Victim Empowerment and Co-ordination

Lecturer
Alex USA
Category
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Course Description

This is an entry-level Qualification within a career pathway for Victim Empowerment to NQF level 4. The qualifying learner will apply an understanding of the Victim Empowerment sector to empower him/herself and the community. The acquisition of the related skills in Human and Social Studies will increase the pool of competent entry-level human resources for the sector. The core knowledge, skills and attitudes of this Qualification for the Victim Empowerment workplace is aimed at both social and economic benefits for the learner.

The learner assessed as competent against this Qualification will be able to:

  • Communicate in a variety of ways to achieve personal and organisational objectives
  • Use mathematics and mathematical thinking to solve every day problems for him/herself, organisation and victims in the community
  • Use Victim Empowerment knowledge, skills and attitudes to provide support services to victims of crime, violence and human rights abuses
  • Provide support to various categories of victims in relation to Victim Empowerment
  • Use workplace knowledge, skills and attitudes to deliver Victim Empowerment ServicesRationaleVictims in South Africa are numerous and widespread across all regions and communities. This Unit Standards-Based Qualification should enable learners in affected communities to understand issues faced by victims, to provide victim support, to identify resources and services available in the community and to utilise these appropriately.

    One of the key challenges in victim empowerment in South Africa is to develop a set of minimum standards and standardised training for service providers. Service providers include government departments, Non-Governmental Organisations (NGOS), Faith-Based Organisations (FBOs) and Community-Based Organisations (CBOs) that provide direct services to victims and perpetrators of crime, victims of violence, victims of torture, etc.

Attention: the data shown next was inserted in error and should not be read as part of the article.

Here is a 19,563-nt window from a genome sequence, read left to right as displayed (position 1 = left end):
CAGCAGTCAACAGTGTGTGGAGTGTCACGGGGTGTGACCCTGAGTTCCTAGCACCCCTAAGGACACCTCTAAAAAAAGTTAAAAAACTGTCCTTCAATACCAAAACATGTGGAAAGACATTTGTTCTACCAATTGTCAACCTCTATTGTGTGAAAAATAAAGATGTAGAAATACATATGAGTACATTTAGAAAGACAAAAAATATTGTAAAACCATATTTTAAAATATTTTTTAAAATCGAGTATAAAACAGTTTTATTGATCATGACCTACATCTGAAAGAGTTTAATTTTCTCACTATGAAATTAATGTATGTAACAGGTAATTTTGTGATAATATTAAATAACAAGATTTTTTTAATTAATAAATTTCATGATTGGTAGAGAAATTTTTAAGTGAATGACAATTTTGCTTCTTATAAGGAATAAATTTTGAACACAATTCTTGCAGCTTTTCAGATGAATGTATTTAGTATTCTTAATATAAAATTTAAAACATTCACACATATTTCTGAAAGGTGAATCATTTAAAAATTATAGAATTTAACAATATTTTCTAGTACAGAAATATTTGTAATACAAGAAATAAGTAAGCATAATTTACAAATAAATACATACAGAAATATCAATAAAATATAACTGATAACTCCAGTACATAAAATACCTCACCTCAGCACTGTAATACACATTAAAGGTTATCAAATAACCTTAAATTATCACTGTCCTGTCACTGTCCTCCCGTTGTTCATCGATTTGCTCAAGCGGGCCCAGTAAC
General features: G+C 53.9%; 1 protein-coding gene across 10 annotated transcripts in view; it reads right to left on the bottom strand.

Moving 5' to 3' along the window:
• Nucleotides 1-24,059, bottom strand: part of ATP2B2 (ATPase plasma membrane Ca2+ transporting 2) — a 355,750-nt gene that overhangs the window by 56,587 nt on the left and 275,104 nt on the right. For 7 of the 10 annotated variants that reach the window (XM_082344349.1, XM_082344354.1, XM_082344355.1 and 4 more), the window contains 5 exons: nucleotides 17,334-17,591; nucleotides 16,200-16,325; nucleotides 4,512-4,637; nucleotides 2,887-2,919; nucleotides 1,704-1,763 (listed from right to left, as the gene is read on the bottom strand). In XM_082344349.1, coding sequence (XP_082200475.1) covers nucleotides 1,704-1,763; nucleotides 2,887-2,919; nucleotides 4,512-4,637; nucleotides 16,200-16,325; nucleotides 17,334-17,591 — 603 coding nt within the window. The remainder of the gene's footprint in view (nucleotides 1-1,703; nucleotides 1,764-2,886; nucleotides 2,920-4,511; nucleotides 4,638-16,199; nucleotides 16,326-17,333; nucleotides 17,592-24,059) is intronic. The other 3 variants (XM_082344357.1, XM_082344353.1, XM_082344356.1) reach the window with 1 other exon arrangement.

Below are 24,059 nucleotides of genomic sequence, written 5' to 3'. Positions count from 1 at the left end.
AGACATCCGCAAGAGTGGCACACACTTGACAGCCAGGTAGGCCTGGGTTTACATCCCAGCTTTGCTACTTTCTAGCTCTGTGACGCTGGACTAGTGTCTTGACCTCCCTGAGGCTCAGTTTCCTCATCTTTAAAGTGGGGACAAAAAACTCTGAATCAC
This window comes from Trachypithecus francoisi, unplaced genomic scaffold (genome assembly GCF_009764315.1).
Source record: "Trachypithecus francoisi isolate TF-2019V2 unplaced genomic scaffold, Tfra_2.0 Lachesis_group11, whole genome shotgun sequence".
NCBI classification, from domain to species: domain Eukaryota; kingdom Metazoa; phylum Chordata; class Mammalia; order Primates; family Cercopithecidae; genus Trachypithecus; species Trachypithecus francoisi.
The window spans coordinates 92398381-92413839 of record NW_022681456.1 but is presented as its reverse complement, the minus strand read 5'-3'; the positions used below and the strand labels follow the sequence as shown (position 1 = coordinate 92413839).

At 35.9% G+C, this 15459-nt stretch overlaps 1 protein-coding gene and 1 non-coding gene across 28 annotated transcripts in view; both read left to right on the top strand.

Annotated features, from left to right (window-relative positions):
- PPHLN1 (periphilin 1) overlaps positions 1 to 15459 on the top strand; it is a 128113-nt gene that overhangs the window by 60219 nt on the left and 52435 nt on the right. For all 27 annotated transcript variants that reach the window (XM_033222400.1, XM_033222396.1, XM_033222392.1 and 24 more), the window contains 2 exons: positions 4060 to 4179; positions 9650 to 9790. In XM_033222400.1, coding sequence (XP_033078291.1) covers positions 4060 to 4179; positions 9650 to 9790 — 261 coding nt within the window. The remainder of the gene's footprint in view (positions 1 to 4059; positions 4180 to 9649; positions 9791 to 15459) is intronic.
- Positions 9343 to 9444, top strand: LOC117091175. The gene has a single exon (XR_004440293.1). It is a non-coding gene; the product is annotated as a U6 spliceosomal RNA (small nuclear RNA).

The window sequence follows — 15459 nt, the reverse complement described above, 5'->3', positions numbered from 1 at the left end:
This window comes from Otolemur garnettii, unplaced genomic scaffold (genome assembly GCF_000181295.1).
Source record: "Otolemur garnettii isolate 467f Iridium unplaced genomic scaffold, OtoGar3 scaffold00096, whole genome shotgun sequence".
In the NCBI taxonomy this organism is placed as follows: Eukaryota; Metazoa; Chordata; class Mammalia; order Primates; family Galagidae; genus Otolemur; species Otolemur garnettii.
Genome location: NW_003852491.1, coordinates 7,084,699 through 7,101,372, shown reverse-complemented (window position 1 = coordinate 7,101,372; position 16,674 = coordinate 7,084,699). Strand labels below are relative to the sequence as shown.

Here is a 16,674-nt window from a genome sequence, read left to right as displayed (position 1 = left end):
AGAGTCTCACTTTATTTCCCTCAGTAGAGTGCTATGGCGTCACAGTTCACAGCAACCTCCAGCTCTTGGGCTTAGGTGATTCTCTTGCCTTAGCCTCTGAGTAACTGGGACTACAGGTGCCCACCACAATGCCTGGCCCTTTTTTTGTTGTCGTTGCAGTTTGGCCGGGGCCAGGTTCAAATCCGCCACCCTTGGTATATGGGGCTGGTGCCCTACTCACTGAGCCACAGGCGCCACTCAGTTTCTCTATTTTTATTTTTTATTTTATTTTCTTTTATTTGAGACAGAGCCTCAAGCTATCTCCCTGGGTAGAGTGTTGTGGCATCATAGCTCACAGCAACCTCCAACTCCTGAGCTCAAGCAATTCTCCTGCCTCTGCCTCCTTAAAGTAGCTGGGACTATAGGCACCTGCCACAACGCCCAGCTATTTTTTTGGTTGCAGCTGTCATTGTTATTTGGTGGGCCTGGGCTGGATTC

Training in the Victim Empowerment Sector is provided under the generic title of Victim Empowerment, but includes various components such as education and awareness, advocacy, medico-legal services, court support, court preparation, legal advice, victim support (i.e. emotional support, practical assistance and information), trauma counselling, psychological support, in-patient care, etc)

    Training is therefore personalised according to trainees’ profiles (professional background, literacy level, etc.) Trainees are as diverse as police officials, nurses (forensic, psychiatric, primary health care), volunteers, lay counsellors, etc. In all cases, generic and specific training “modules” are offered.

    Many areas of peri-urban and rural South Africa cannot be reached by mental health professionals such as psychologists, social workers, etc. As a result of the scarcity of this kind of worker in these areas, Victim Empowerment services in communities are primarily volunteer driven, with volunteers working under the auspices of recognised mental health professionals, NGOs, CBOs and FBOs established to meet specific community needs.

    The key role of Victim Empowerment service providers is to improve the quality of life of community members by providing improved access to and delivery of Victim Empowerment services at local level within the context of an inter-sectoral environment.

    Access to formal education/Qualifications is limited, with current access only through formal social work and psychology degrees. Many people working in community projects, NGOs, CBOs, FBOs have been providing essential services in their community without formal training or Qualifications. Despite considerable experience and insight without an entry-level Qualification, they are unable to gain entry into the field of Victim Empowerment and to access career paths in Victim Empowerment and related sub-fields.

    This Qualification in Victim Empowerment was therefore designed to provide a much-needed entry-level Qualification for victim empowerment practitioners and volunteers. This will enable learners already working in the field to receive recognition and to have access to formally developed career paths similar to Victim Support in United Kingdom with an established sector with a range of career opportunities for practitioners.